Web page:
Ahead of Democrats assuming control of the U.S. House in the next Congress, the Congressional Transgender Task Force led by Rep. Joseph Kennedy III (D-Mass.) held a meeting on Capitol Hill on Wednesday with transgender rights supporters to outline priorities amid continuing anti-LGBT policies from the Trump administration.
The meeting was closed to the public, but Kennedy and other participants held a conference call immediately after the discussion to highlight key points, including oversight of the Trump administration’s anti-LGBT policies and advancement in the House of the Equality Act, legislation that would bar discrimination against LGBT people.
Kennedy said after the call he’s “excited” for Democrats to take the majority “and to be able to dictate, or help dictate and agenda for Congress and to put out an alternative narrative for some of the opportunities and challenges we’re confronting as a country.”
“I hope and expect that one of the primary areas of focus for the 116th Congress is going to be ensuring that every single American gets treated fairly, and a big piece of that is obviously around our LGBTQ community, particularly given the target that they have been labeled with by the Trump administration,” Kennedy said. “While the target applies to multiple aspects of the LGBTQ community, no one has been targeted like the trans community has.”
As examples, Kennedy pointed to President Trump’s transgender military ban “that was sent out by tweet,” the reported proposal within the Department of Health & Human Services to erase transgender people from federal laws, Immigration & Customs Enforcement policy that allowed Roxsana Hernández to be beaten to death while in detention and the revocation of Obama-era guidance requiring schools to allow transgender students to use the restroom consistent with their gender identity.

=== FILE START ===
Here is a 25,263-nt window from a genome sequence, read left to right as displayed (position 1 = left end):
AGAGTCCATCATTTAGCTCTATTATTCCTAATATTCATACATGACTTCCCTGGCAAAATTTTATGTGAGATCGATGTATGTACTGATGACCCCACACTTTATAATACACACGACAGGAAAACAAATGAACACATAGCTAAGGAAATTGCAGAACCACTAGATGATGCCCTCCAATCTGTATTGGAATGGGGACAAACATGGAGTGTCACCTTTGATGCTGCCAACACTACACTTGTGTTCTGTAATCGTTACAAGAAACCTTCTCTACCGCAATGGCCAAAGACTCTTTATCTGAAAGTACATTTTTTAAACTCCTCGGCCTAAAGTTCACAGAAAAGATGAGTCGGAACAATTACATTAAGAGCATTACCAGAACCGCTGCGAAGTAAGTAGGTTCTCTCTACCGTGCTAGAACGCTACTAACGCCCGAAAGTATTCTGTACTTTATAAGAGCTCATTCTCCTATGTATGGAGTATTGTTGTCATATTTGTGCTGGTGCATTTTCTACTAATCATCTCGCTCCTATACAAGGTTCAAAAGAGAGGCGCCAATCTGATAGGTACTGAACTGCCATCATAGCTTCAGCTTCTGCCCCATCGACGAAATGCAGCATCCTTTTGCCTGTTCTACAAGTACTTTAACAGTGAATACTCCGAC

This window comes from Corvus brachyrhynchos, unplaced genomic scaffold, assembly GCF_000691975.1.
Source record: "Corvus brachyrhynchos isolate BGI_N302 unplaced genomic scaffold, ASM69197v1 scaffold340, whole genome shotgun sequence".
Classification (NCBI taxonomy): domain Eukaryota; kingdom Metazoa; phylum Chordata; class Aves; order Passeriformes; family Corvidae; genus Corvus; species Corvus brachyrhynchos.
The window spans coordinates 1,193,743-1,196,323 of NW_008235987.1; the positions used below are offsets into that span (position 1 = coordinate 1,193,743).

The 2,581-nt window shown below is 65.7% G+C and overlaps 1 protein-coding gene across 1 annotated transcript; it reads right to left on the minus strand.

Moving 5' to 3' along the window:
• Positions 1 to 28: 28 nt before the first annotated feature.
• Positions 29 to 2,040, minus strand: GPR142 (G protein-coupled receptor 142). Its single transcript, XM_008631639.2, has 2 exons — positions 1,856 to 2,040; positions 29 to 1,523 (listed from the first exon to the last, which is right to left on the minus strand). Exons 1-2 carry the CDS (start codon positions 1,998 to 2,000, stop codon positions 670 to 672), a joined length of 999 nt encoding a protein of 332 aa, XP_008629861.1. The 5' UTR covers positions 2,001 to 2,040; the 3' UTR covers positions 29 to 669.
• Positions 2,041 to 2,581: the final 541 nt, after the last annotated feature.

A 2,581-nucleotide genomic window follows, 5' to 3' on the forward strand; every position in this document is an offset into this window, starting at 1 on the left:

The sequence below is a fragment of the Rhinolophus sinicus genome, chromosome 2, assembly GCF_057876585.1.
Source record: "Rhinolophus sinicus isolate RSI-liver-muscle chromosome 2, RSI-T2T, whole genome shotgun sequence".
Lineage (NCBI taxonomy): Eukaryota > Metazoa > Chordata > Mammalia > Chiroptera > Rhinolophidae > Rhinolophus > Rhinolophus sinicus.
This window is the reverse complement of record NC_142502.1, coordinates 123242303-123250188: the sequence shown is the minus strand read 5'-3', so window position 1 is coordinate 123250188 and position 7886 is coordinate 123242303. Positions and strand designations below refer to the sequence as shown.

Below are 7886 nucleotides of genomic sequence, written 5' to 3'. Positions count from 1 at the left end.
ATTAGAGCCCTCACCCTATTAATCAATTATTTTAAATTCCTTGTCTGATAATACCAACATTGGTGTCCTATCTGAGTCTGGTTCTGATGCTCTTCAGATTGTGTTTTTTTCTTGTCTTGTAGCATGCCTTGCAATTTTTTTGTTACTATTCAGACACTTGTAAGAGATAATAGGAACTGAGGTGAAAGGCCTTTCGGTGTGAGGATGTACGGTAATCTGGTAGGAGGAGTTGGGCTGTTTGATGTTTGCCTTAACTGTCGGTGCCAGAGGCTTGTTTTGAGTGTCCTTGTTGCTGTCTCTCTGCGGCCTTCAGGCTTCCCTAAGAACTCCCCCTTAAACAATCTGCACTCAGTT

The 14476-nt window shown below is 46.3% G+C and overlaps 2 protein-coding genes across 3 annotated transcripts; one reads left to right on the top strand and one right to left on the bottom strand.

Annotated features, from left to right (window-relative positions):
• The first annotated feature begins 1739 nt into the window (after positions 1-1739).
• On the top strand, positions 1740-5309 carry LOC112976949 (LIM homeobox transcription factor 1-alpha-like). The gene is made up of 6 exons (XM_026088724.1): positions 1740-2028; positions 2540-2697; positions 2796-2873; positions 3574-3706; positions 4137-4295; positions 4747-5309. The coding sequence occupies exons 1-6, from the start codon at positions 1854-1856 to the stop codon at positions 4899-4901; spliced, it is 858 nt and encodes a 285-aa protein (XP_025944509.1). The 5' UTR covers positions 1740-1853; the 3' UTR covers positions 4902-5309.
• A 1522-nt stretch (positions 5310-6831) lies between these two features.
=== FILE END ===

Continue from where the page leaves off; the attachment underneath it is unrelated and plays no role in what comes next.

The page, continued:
A Kennedy aide said other attendees at the meeting aside from Kennedy were Rep. Adam Smith (D-Wash), top Democrat on the House Armed Services Committee, Rep. Mike Quigley (D-Ill.) and gay Rep. Sean Patrick Maloney (D-N.Y.).
LGBT advocates in attendance, the aide said, were Luc Athayde-Rizzaro, policy counsel for the National Center for Transgender Equality; Aaron Belkin, director of the Palm Center; Sharon McGowan, chief strategy officer for Lambda Legal; Ian Thompson, senior legislative representative for the American Civil Liberties Union; Diego Miguel Sanchez, director of advocacy, policy and partnerships for PFLAG National; and David Stacy, government affairs director for the Human Rights Campaign.
Athayde-Rizzaro said during the conference call two key questions for the new House Democratic majority in oversight of the “frankly, lawless and reckless administration” are 1) How do officials justify the anti-trans policy? and 2) What special interests and hate groups are informing this policy, and do any internal briefings and memos reflect that?
“I know that millions of Americans, including the 1.4 million transgender adults and hundreds of thousands of transgender youth in this country who have been frightened by attacks on who we are will be really be relieved to finally have a check on a president who has been nothing short of hostile to our rights and liberties,” Athayde-Rizzaro said.
Belkin spoke to Trump’s transgender military ban, warning the U.S. Supreme Court could allow the policy to go into effect at any time if the judiciary buys the claim the policy isn’t really a ban because it allows certain transgender people to serve.
“In arguing before the courts, the administration has tried to pretend that the Mattis policy is not a ban, ‘Oh, it’s just an even-handed health regulation that applies to every single service member, oh it allows transgender troops to serve,” Belkin said. “No. That’s not true. The Mattis policy is a ban. Period. Full stop. It is a ban on transgender service. It is a ban on transgender people. It is ‘Don’t Ask, Don’t Tell’ for transgender troops.”
Stacy said passing the Equality Act would end the “patchwork” of legal protections for LGBT people throughout the United States that currently exists in the form of state law and non-discrimination ordinances.
“We have states that have laws, states that don’t have laws, we have federal protections in that some cases have been interpreted to include protections for LGBTQ people and transgender people specifically, and others where they have not, and we really need a comprehensive solution to that problem to clarify that federal law does protect people on the basis of their gender identity as well as ensuring that those areas that are not currently protected by federal law, we add those protections,” Stacy said.